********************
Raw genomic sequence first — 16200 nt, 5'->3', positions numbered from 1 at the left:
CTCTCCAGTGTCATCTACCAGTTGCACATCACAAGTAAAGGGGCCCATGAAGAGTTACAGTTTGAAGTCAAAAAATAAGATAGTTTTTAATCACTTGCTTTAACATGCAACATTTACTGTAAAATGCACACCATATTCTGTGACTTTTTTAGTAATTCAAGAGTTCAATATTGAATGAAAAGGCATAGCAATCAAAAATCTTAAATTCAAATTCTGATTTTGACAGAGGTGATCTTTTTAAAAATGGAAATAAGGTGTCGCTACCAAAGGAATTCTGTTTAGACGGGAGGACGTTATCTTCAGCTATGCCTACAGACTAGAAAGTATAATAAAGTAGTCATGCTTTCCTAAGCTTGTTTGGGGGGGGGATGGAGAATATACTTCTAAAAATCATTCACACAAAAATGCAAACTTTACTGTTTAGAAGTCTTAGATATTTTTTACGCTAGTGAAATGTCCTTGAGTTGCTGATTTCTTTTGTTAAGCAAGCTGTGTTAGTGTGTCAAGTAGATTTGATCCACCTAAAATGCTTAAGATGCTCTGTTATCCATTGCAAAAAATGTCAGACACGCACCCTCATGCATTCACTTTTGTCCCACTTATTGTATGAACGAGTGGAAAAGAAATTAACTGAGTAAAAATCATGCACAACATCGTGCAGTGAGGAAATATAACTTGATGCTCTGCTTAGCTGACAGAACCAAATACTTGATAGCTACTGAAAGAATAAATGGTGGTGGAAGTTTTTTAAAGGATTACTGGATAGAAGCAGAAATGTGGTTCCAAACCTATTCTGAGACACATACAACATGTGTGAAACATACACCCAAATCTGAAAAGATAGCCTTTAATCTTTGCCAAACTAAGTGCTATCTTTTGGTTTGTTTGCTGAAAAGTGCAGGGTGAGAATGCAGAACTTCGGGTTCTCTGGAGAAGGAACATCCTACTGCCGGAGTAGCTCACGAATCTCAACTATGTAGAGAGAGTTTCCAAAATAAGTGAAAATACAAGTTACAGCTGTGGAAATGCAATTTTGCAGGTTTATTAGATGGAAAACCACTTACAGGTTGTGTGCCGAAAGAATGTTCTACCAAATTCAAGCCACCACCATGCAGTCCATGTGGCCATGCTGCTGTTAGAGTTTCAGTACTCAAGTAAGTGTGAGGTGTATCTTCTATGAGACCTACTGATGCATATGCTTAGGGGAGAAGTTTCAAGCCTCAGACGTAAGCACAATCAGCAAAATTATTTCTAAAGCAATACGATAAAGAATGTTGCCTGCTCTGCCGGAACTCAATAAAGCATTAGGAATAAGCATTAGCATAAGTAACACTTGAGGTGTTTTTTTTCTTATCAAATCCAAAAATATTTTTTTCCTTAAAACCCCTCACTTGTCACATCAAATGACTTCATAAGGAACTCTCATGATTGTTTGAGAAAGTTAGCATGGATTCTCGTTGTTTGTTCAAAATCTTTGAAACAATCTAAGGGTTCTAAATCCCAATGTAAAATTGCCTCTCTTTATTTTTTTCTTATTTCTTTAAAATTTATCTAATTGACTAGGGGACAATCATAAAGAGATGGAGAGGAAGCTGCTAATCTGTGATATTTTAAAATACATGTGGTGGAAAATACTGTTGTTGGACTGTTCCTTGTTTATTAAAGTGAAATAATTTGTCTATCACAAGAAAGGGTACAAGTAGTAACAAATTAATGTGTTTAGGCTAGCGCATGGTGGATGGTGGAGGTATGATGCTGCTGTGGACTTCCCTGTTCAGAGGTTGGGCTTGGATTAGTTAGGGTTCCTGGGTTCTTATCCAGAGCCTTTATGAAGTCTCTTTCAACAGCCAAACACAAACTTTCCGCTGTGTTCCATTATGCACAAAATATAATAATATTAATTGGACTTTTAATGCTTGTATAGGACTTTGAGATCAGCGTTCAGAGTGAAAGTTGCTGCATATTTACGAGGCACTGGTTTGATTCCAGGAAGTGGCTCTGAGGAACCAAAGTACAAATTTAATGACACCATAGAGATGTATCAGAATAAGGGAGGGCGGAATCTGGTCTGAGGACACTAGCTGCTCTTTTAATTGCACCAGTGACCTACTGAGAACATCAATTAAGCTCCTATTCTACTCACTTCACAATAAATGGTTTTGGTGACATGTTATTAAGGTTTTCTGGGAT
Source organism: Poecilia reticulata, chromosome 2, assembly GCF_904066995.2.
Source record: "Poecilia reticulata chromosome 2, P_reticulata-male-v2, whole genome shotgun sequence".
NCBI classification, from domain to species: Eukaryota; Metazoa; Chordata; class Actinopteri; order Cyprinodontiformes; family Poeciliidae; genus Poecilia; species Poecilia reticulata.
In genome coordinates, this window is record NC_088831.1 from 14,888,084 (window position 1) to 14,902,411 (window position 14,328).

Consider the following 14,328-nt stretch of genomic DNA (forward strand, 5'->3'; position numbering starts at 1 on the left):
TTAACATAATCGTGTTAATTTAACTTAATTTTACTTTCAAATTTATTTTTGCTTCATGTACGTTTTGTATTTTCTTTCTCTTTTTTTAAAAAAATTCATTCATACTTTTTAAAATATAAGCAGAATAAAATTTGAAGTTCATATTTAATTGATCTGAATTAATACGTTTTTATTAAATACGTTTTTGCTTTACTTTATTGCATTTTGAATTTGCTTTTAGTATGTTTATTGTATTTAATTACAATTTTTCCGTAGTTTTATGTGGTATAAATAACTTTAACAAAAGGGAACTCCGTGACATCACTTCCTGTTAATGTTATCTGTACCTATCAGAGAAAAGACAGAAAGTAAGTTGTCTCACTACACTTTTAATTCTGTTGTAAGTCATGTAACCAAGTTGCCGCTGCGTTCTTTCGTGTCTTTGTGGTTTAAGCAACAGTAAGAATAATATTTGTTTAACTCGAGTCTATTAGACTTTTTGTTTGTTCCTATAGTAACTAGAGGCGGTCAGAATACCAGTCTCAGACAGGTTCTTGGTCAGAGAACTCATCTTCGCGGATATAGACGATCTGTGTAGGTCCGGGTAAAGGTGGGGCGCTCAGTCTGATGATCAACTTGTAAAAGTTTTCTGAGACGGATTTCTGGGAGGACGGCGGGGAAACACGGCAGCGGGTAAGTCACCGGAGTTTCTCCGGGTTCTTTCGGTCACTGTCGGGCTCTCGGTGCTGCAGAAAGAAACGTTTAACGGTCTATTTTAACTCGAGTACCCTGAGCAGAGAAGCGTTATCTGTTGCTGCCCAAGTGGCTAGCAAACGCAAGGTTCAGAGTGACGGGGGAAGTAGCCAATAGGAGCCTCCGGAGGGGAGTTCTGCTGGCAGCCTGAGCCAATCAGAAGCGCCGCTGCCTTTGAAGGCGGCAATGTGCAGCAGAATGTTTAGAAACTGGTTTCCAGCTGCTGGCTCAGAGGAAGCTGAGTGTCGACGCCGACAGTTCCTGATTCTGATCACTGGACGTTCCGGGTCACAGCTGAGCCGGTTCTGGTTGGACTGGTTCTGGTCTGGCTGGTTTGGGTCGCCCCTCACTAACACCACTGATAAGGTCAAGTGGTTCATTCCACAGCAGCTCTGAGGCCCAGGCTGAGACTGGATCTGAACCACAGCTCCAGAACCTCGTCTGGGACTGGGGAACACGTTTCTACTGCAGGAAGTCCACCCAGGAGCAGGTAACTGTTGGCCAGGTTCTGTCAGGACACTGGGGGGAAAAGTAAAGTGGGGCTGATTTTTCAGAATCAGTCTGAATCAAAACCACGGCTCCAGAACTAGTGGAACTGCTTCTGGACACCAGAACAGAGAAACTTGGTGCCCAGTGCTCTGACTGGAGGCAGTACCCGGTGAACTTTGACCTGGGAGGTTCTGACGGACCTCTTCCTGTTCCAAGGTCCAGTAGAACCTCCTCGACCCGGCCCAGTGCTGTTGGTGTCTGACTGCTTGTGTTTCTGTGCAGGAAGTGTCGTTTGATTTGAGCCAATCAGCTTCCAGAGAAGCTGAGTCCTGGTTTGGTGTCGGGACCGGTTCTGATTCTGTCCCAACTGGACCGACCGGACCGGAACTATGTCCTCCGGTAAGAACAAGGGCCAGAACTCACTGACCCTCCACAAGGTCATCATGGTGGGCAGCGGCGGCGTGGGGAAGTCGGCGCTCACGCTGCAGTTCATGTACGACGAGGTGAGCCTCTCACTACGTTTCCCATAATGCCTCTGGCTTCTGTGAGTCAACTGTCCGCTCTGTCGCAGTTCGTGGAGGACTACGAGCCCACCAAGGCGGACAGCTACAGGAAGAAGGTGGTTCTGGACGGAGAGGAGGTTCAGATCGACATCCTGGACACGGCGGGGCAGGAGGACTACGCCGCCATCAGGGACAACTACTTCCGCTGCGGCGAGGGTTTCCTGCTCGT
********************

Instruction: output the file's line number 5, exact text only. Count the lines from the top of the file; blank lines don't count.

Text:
NCBI classification, from domain to species: Eukaryota; Metazoa; Chordata; class Actinopteri; order Cyprinodontiformes; family Poeciliidae; genus Poecilia; species Poecilia reticulata.